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August 21, 2006
Re: DMD 0.165 release
BCS wrote:
> Walter Bright wrote:
>> I was going to call this 1.0 RC1, but I just could not resist adding 
>> the lazy expression evaluation. This adds one of the big capabilities 
>> of common lisp.
>>
>> http://www.digitalmars.com/d/changelog.html
> 
> cool, I like it
> 
> given
> 
> void foo(char[]);
> void foo(char[] delegate());
> 
> how do I force the use of  the first?

You can't. Think of it like:

void foo(in int x);
void foo(out int y);
void foo(inout int z);

Can't force the use of one of those, either.
August 21, 2006
Re: DMD 0.165 release
Walter Bright wrote:
> BCS wrote:
> 
>> Walter Bright wrote:
>>
>>> I was going to call this 1.0 RC1, but I just could not resist adding 
>>> the lazy expression evaluation. This adds one of the big capabilities 
>>> of common lisp.
>>>
>>> http://www.digitalmars.com/d/changelog.html
>>
>>
>> cool, I like it
>>
>> given
>>
>> void foo(char[]);
>> void foo(char[] delegate());
>>
>> how do I force the use of  the first?
> 
> 
> You can't.
> 

Ouch!

That could be bad where the evaluation of the expression has side 
effects or is time (when not how long) critical.

volatile char* vcp;
log("data is now: "~(vcp[0..10].dup));

Will the (char[]) form ever get called?

Any expression can be converted into a anon-delegate, so anything that 
would work for the first, also works for the second. How is one picked 
over the other?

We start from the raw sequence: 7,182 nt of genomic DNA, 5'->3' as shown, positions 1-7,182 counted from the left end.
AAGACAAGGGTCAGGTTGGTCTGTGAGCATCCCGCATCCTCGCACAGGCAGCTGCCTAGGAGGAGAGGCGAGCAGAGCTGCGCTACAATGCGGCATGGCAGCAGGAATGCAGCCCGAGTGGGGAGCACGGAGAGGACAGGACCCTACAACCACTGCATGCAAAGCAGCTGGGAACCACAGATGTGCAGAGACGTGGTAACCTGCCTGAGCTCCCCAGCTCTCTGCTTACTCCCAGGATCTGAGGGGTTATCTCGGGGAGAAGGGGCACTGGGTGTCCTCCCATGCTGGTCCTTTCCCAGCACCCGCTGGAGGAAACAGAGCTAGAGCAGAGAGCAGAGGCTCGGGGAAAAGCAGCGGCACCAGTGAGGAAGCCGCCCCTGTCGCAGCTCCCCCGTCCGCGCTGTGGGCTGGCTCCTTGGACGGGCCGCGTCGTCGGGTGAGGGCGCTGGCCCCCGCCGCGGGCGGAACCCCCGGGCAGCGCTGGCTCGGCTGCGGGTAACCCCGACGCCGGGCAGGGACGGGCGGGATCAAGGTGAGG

This seems to be an "oddity" in the overload rules.
August 21, 2006
Re: DMD 0.165 release
Walter Bright wrote:

>> Will there be a "Beta" period, between the current Alphas and Release ?
> 
> I don't think there's a need for a beta period.

Maybe just a quick breather then, to let GDC catch up ? :-)

Specifically I was talking about a "feature freeze" time.

> D's already in heavy use, we know what state it's in.

Or "was in", just finished updating my import statements...

(didn't notice on my GDC, since it was at DMD 0.162 still)

--anders
August 21, 2006
Re: DMD 0.165 release
Walter Bright wrote:
> Sean Kelly wrote:
>> Walter Bright wrote:
>>> I was going to call this 1.0 RC1, but I just could not resist adding 
>>> the lazy expression evaluation. This adds one of the big capabilities 
>>> of common lisp.
>>>
>>> http://www.digitalmars.com/d/changelog.html
>>
>> Is there any chance my post entitled "No way to selectively expose 
>> imported symbols using 163" in d.D could be addressed or at least 
>> considered before RC1?  It would have a slight impact on the wording 
>> describing selective import if so.  Here is a direct link to the post:
>>
>> http://www.digitalmars.com/pnews/read.php?server=news.digitalmars.com&group=digitalmars.D&artnum=40811 
> 
> I think that's just a compiler bug, not a design problem.

Just wanted to make sure, since this would affect the wording in the 
spec :-)


Sean
August 21, 2006
Re: DMD 0.165 release
Walter Bright wrote:
> Sean Kelly wrote:
>> Walter Bright wrote:
>>> I was going to call this 1.0 RC1, but I just could not resist adding 
>>> the lazy expression evaluation. This adds one of the big capabilities 
>>> of common lisp.
>>>
>>> http://www.digitalmars.com/d/changelog.html
>>
>> Nice work!  I'm not sure I understand the advantage offered to the 
>> enforcement example however, unless it is in creating the message 
>> string (a benefit that was already demonstrated).  Where is the lazy 
>> evaluation occurring?
> 
> The example has typos in it, but the advantage is to not evaluate the 
> msg (which can be arbitrarily complex) unless an error actually occurs.

Thanks.  I suppose it's worth mentioning that lazy evaluation can result 
in some confusing errors similar to those encountered with macro 
functions vs. normal functions.  For example:

    void fn( char delegate() ch )
    {
        if( ch() == 'c' || ch() == 'd' )
        {
            printf( "match\n" );
        }
    }

    size_t pos = 0;
    char[] buf = "abdc";

    fn( buf[++pos] );

The above code would print "match" because pos would be incremented